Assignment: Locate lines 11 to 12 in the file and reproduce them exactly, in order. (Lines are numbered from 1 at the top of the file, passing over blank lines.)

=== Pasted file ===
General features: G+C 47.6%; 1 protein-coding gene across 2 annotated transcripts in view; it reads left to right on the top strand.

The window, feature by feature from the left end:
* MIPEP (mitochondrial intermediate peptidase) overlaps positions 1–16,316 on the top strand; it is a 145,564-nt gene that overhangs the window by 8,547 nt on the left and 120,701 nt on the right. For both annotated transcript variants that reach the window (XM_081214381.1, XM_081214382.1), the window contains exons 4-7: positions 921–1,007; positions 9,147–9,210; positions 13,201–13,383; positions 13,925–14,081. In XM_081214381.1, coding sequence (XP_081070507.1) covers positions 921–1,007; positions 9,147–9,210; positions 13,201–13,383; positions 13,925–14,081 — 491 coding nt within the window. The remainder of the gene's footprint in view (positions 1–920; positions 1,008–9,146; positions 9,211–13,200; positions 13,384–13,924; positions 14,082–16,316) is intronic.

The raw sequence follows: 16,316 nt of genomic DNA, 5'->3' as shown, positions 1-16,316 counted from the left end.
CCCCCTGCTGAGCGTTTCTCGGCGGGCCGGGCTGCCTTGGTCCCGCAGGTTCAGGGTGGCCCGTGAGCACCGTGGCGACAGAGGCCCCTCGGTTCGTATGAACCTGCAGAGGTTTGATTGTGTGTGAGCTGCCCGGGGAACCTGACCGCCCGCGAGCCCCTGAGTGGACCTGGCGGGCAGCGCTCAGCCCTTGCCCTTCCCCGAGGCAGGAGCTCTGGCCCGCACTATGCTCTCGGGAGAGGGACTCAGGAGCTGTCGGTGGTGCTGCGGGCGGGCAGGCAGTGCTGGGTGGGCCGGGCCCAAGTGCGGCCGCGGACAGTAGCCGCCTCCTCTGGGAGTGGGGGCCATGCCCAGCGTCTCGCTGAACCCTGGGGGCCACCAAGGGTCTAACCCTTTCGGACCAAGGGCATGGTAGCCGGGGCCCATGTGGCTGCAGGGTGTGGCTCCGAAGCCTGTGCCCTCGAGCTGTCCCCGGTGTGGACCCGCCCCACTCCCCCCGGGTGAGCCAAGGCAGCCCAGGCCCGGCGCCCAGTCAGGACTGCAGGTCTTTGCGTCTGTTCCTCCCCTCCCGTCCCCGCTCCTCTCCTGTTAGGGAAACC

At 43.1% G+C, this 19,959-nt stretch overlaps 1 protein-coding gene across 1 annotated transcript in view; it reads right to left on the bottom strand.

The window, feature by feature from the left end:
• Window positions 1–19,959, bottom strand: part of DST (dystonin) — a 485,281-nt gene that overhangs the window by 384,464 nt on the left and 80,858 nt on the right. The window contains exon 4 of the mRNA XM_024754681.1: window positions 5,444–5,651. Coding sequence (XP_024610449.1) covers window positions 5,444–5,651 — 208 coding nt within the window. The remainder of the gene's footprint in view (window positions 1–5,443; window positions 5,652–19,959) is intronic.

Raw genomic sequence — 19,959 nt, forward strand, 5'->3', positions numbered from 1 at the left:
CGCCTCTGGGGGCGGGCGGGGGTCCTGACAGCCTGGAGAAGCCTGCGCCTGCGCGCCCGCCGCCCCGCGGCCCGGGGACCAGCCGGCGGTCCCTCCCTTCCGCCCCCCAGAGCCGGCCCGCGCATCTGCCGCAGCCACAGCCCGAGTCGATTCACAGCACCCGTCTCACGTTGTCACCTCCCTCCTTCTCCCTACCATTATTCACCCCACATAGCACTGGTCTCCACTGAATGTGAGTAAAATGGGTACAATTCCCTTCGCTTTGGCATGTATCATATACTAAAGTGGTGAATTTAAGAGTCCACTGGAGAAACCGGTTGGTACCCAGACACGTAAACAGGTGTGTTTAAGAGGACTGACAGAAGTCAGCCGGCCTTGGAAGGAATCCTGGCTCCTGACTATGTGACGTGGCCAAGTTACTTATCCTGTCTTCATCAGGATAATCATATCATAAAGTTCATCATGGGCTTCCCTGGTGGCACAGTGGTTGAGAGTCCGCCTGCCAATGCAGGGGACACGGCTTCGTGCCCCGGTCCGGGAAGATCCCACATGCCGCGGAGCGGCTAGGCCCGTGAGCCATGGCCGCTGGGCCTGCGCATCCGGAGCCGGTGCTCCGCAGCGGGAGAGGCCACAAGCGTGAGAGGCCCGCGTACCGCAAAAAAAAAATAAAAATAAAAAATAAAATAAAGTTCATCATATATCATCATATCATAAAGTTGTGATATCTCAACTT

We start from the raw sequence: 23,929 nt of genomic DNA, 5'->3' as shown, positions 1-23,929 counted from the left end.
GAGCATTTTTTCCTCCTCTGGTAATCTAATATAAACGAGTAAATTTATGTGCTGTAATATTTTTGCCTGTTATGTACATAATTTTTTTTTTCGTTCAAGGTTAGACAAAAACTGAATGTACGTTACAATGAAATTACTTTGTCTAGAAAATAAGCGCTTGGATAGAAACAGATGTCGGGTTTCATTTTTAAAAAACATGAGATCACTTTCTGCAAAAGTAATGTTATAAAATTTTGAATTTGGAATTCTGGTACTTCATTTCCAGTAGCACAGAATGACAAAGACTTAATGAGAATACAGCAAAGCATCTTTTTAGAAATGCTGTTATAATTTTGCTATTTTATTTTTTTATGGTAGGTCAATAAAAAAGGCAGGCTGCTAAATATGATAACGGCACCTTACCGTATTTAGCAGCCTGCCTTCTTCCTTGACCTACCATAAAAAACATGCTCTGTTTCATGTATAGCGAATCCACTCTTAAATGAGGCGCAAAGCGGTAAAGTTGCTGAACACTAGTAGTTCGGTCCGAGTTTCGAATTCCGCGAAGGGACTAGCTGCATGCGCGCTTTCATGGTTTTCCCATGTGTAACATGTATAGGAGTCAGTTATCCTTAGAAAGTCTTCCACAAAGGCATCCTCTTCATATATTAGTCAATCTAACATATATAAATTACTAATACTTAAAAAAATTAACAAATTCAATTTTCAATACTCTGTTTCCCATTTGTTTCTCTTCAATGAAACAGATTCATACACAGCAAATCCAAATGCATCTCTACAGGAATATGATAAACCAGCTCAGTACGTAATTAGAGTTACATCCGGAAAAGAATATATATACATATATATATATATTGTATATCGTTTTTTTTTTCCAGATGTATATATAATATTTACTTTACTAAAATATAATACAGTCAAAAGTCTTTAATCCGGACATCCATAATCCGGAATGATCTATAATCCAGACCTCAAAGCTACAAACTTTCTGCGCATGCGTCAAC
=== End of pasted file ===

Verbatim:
We start from the raw sequence: 23,929 nt of genomic DNA, 5'->3' as shown, positions 1-23,929 counted from the left end.
GAGCATTTTTTCCTCCTCTGGTAATCTAATATAAACGAGTAAATTTATGTGCTGTAATATTTTTGCCTGTTATGTACATAATTTTTTTTTTCGTTCAAGGTTAGACAAAAACTGAATGTACGTTACAATGAAATTACTTTGTCTAGAAAATAAGCGCTTGGATAGAAACAGATGTCGGGTTTCATTTTTAAAAAACATGAGATCACTTTCTGCAAAAGTAATGTTATAAAATTTTGAATTTGGAATTCTGGTACTTCATTTCCAGTAGCACAGAATGACAAAGACTTAATGAGAATACAGCAAAGCATCTTTTTAGAAATGCTGTTATAATTTTGCTATTTTATTTTTTTATGGTAGGTCAATAAAAAAGGCAGGCTGCTAAATATGATAACGGCACCTTACCGTATTTAGCAGCCTGCCTTCTTCCTTGACCTACCATAAAAAACATGCTCTGTTTCATGTATAGCGAATCCACTCTTAAATGAGGCGCAAAGCGGTAAAGTTGCTGAACACTAGTAGTTCGGTCCGAGTTTCGAATTCCGCGAAGGGACTAGCTGCATGCGCGCTTTCATGGTTTTCCCATGTGTAACATGTATAGGAGTCAGTTATCCTTAGAAAGTCTTCCACAAAGGCATCCTCTTCATATATTAGTCAATCTAACATATATAAATTACTAATACTTAAAAAAATTAACAAATTCAATTTTCAATACTCTGTTTCCCATTTGTTTCTCTTCAATGAAACAGATTCATACACAGCAAATCCAAATGCATCTCTACAGGAATATGATAAACCAGCTCAGTACGTAATTAGAGTTACATCCGGAAAAGAATATATATACATATATATATATATTGTATATCGTTTTTTTTTTCCAGATGTATATATAATATTTACTTTACTAAAATATAATACAGTCAAAAGTCTTTAATCCGGACATCCATAATCCGGAATGATCTATAATCCAGACCTCAAAGCTACAAACTTTCTGCGCATGCGTCAAC